Often described as Britain’s lost surrealist, Leonora Carrington moved to Mexico at an early age and spent most of her life in Mexico City. In fact, she is far more famous in Mexico than in the UK, and as a result, her artworks can be found in several of the city’s top museums; a notable example is her El mundo mágico de los Mayas mural, which is on display at the Museo Nacional de Antropología, Mexico City. As well as being a fantastic surrealist painter and sculptor, she was also a key figure in Mexico’s Women’s Liberation Movement during the 1970s.
Often credited with introducing Surrealism to Mexico, you’ve probably never even heard the name Agustín Lazo Adalid. Both a playwright and an artist, he was always far more influenced by European Surrealism than the dominating force of Mexican Muralism that prevailed at the time. A so-called painter of the intelligentsia, rather than for the masses, Lazo Adalid took great influence from the work of Giorgio de Chirico and Max Ernst (who would go on to have a relationship with the aforementioned Leonora Carrington). Described as restrained, his work is predominantly dreamlike and fantastical.
Born Alice Phillipot in France, the poet and artist who was better known (but is now mostly forgotten) as Alice Rahon contributed heavily to the Surrealism scene in Mexico. Starting her trajectory into the world of Surrealism as a poet in her native France, she was to begin dabbling in painting only in Mexico. However, she was innovative as well as prolific during her artistic peak in the mid-20th century, incorporating techniques such as sgraffito into her work, or adding sand for texture.
Native, like many of the surrealists on this list, to a country other than Mexico – in this case it’s France – Bridget Bate Tichenor, also known simply as B.B.T., was a Mexican surrealist. Beginning in areas defined as more magical realism, Tichenor was heavily influenced by her multicultural life and heritage and was in fact first brought to Mexico by her cousin Edward James (of San Luis Potosí surrealist castle fame). By 1953, she had made the move to Mexico permanent and spent the rest of her life creating surrealist artwork.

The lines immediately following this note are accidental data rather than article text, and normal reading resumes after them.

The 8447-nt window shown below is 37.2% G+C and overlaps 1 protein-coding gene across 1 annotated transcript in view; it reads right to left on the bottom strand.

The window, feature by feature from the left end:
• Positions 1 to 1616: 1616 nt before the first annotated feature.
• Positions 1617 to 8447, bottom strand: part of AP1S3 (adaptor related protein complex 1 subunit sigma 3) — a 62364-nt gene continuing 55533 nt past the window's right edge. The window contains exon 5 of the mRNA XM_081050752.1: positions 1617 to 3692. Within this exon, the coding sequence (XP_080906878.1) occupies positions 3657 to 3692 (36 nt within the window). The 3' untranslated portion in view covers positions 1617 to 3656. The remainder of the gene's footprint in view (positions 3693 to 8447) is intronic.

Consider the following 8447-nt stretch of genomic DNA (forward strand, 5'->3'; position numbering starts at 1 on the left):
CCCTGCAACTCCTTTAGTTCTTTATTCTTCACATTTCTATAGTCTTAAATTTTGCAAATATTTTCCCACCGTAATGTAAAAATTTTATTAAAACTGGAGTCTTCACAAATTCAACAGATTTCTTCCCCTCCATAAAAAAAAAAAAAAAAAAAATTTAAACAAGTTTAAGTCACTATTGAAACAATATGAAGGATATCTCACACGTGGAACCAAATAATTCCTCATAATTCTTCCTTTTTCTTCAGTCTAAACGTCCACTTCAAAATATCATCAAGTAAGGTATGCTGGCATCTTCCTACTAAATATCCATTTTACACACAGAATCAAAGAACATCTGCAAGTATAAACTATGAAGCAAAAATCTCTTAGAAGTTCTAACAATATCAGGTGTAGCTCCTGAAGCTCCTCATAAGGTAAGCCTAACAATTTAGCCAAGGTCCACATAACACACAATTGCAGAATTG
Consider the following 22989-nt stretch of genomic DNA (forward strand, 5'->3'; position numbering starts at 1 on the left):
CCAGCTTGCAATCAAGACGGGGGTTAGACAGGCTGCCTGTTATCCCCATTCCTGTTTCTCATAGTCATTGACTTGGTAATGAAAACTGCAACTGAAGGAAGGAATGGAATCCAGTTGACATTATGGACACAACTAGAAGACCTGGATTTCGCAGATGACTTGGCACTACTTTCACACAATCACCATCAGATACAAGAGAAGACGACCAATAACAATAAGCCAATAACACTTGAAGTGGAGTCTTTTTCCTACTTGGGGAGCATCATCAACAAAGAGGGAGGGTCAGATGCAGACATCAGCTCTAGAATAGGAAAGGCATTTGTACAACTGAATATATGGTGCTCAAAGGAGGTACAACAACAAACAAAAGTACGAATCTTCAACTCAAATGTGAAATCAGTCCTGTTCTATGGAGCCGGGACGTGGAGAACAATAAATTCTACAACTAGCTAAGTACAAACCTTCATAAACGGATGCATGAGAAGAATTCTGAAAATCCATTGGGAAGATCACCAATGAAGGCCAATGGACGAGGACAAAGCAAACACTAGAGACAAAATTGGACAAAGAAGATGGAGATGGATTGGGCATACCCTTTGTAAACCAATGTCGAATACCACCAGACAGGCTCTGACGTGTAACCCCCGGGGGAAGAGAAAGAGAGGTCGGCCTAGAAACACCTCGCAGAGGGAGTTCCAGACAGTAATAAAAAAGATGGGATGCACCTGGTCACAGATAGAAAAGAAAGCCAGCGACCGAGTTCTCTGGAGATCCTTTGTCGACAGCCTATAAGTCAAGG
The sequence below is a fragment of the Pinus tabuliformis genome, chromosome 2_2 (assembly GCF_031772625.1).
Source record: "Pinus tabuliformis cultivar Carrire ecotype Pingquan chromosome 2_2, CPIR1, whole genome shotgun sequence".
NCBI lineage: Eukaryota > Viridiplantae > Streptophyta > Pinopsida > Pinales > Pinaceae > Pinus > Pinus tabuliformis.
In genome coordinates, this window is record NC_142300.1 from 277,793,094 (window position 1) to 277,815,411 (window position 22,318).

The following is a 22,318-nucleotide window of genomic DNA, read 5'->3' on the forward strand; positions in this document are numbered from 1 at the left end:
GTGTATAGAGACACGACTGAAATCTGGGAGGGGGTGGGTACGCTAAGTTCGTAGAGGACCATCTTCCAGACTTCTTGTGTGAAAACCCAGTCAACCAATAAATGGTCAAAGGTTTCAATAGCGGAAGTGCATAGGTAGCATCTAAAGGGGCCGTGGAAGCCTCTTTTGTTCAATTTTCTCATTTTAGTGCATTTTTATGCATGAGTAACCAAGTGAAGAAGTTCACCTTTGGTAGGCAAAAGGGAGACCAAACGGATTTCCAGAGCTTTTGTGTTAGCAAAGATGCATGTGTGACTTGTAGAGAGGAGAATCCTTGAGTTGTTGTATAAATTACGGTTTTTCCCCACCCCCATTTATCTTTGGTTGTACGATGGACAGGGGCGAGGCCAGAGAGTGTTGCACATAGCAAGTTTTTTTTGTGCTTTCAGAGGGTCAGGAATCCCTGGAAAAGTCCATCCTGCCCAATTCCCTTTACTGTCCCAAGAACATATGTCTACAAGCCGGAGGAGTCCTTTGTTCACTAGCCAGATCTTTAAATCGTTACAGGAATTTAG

Spanish by birth and Spanish-Mexican by nationality, the painter Remedios Varo emigrated with her husband to Mexico (like many of her profession and generation) due to the outbreak of World War II. Drawing influences widely from the spheres of literature and religion, Varo’s work is best described as fantastical and reminiscent of her close friend Leonora Carrington’s in many ways, too. Despite being well known in Mexico, she remains fairly obscure in other countries, and sadly passed away in 1963 of a heart attack.
Wife of Miguel Covarrubias, the famed Mexican artist, Rosa Rolanda was Californian by birth and Mexican by choice. After they moved to Mexico together, first having had an affair in New York, she developed her photography skills and later contributed to the surrealist photography scene. Her 1920s/30s series of photograms, which depict surrealist self-portraits, were perhaps her largest contribution to this artistic field and despite also being a painter (albeit not a surrealist one) she is still relatively unknown.
Officially classed as German-Austrian-Mexican, Wolfgang Paalen dabbled in many artistic disciplines, including sculpting, painting and philosophy, however he came into his own after joining the surrealist movement in 1935. At the request of Breton, Paalen was included in the International Surrealist Exhibition of 1936, at which he displayed some of his work, as well as the 1938 exhibition at the Palais des Beaux Arts in Paris. Despite breaking from the movement – and even founding a counter-surrealist art magazine during this period – he was to re-join again the in the 1950s.
Another surrealist photographer comes in the form of the Hungarian-born Kati Horna, who became a naturalised Mexican after moving there aged 27. While most of her work was destroyed and lost during the Spanish Civil War, her legacy as a photojournalist and contributor to the Surrealism movement lives on; she worked with numerous magazines throughout Mexico and dipped her toe in the waters of architecture, too. Much of her work is now on display in Mexico and Spain.